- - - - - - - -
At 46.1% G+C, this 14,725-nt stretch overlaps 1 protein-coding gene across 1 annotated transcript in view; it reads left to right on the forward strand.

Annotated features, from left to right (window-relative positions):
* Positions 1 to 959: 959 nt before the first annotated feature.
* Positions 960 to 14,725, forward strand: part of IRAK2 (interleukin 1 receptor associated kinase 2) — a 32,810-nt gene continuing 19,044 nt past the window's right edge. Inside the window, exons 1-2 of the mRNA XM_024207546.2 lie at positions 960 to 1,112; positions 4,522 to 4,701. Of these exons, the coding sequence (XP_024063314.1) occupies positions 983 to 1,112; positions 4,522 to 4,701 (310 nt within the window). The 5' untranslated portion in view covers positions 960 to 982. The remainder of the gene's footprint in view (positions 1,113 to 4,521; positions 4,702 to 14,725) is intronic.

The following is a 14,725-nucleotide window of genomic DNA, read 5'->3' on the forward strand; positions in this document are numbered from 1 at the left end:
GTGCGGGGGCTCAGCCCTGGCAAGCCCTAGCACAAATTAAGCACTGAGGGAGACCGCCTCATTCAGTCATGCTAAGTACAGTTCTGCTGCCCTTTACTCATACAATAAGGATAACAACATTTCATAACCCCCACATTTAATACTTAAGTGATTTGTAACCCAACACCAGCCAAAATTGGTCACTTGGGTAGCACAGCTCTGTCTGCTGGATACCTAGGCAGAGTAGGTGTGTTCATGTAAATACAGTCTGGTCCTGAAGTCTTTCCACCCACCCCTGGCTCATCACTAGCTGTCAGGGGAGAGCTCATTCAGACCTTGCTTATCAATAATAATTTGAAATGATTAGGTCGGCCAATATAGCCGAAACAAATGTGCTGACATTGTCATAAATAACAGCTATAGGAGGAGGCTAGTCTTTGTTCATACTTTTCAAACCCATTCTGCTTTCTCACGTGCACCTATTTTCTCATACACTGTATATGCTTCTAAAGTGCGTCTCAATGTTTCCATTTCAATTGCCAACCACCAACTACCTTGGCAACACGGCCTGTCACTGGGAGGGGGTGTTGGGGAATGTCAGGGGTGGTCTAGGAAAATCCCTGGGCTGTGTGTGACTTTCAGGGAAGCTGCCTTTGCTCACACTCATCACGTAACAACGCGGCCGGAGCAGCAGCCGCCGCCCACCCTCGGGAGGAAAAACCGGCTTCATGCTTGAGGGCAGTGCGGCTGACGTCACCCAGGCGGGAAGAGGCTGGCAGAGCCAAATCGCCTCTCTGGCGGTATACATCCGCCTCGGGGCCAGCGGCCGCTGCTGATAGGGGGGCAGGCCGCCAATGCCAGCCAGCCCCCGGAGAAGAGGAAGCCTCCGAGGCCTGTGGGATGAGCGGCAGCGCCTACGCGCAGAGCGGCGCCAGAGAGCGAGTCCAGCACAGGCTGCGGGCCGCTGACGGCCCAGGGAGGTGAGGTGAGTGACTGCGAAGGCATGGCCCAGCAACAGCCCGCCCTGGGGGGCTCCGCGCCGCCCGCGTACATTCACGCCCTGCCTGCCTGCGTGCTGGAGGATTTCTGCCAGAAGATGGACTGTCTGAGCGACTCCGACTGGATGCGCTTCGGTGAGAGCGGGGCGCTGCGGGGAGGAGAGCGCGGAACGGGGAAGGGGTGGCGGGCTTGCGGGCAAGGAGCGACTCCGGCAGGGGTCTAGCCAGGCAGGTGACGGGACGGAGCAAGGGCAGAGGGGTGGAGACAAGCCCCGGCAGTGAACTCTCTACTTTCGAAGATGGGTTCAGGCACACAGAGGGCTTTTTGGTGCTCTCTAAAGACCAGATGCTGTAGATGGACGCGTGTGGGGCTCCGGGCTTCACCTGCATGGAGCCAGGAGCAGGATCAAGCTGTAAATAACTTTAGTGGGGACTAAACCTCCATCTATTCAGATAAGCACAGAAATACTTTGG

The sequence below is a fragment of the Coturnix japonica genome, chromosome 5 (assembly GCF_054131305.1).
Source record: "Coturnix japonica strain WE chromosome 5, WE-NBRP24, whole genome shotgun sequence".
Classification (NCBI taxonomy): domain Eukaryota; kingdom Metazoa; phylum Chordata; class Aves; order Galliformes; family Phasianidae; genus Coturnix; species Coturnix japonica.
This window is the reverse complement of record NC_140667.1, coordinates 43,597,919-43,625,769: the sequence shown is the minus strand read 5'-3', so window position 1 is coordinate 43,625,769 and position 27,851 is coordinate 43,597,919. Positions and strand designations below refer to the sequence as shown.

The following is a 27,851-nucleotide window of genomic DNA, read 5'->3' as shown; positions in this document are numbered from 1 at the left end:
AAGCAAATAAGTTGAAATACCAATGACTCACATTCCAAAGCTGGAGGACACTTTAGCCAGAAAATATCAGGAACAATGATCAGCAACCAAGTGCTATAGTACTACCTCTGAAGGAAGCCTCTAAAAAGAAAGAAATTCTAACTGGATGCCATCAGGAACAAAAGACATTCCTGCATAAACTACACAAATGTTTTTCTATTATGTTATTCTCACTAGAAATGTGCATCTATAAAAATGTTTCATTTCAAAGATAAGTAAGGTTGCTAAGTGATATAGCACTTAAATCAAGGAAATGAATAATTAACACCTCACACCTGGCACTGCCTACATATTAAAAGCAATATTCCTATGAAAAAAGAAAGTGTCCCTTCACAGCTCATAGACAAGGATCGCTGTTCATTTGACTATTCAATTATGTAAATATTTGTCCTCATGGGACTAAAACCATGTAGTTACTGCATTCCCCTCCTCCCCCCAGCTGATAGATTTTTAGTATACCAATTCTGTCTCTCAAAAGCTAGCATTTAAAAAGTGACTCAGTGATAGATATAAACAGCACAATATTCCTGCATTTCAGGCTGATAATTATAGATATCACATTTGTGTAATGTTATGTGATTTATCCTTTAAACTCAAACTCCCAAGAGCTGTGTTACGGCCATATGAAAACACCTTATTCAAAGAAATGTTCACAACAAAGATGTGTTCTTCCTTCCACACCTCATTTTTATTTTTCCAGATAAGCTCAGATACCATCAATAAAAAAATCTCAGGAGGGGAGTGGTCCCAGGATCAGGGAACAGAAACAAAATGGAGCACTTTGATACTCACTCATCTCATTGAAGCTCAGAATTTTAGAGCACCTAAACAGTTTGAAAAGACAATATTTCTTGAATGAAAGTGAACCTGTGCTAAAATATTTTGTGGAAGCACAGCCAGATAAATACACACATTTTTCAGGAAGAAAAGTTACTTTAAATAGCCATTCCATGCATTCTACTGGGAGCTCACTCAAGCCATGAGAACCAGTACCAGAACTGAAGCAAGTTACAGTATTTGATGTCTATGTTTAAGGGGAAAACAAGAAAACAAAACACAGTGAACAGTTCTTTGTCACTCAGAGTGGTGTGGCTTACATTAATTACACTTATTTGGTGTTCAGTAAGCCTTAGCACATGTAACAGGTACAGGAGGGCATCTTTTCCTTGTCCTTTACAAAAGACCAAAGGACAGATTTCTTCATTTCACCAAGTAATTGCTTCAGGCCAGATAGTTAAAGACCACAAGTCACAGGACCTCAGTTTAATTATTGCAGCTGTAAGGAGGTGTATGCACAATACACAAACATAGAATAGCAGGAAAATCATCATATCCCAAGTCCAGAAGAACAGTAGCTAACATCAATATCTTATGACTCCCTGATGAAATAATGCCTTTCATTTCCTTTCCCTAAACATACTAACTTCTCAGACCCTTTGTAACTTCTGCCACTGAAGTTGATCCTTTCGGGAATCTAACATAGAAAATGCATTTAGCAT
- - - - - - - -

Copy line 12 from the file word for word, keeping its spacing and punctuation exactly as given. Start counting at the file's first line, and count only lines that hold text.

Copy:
AAGCAAATAAGTTGAAATACCAATGACTCACATTCCAAAGCTGGAGGACACTTTAGCCAGAAAATATCAGGAACAATGATCAGCAACCAAGTGCTATAGTACTACCTCTGAAGGAAGCCTCTAAAAAGAAAGAAATTCTAACTGGATGCCATCAGGAACAAAAGACATTCCTGCATAAACTACACAAATGTTTTTCTATTATGTTATTCTCACTAGAAATGTGCATCTATAAAAATGTTTCATTTCAAAGATAAGTAAGGTTGCTAAGTGATATAGCACTTAAATCAAGGAAATGAATAATTAACACCTCACACCTGGCACTGCCTACATATTAAAAGCAATATTCCTATGAAAAAAGAAAGTGTCCCTTCACAGCTCATAGACAAGGATCGCTGTTCATTTGACTATTCAATTATGTAAATATTTGTCCTCATGGGACTAAAACCATGTAGTTACTGCATTCCCCTCCTCCCCCCAGCTGATAGATTTTTAGTATACCAATTCTGTCTCTCAAAAGCTAGCATTTAAAAAGTGACTCAGTGATAGATATAAACAGCACAATATTCCTGCATTTCAGGCTGATAATTATAGATATCACATTTGTGTAATGTTATGTGATTTATCCTTTAAACTCAAACTCCCAAGAGCTGTGTTACGGCCATATGAAAACACCTTATTCAAAGAAATGTTCACAACAAAGATGTGTTCTTCCTTCCACACCTCATTTTTATTTTTCCAGATAAGCTCAGATACCATCAATAAAAAAATCTCAGGAGGGGAGTGGTCCCAGGATCAGGGAACAGAAACAAAATGGAGCACTTTGATACTCACTCATCTCATTGAAGCTCAGAATTTTAGAGCACCTAAACAGTTTGAAAAGACAATATTTCTTGAATGAAAGTGAACCTGTGCTAAAATATTTTGTGGAAGCACAGCCAGATAAATACACACATTTTTCAGGAAGAAAAGTTACTTTAAATAGCCATTCCATGCATTCTACTGGGAGCTCACTCAAGCCATGAGAACCAGTACCAGAACTGAAGCAAGTTACAGTATTTGATGTCTATGTTTAAGGGGAAAACAAGAAAACAAAACACAGTGAACAGTTCTTTGTCACTCAGAGTGGTGTGGCTTACATTAATTACACTTATTTGGTGTTCAGTAAGCCTTAGCACATGTAACAGGTACAGGAGGGCATCTTTTCCTTGTCCTTTACAAAAGACCAAAGGACAGATTTCTTCATTTCACCAAGTAATTGCTTCAGGCCAGATAGTTAAAGACCACAAGTCACAGGACCTCAGTTTAATTATTGCAGCTGTAAGGAGGTGTATGCACAATACACAAACATAGAATAGCAGGAAAATCATCATATCCCAAGTCCAGAAGAACAGTAGCTAACATCAATATCTTATGACTCCCTGATGAAATAATGCCTTTCATTTCCTTTCCCTAAACATACTAACTTCTCAGACCCTTTGTAACTTCTGCCACTGAAGTTGATCCTTTCGGGAATCTAACATAGAAAATGCATTTAGCAT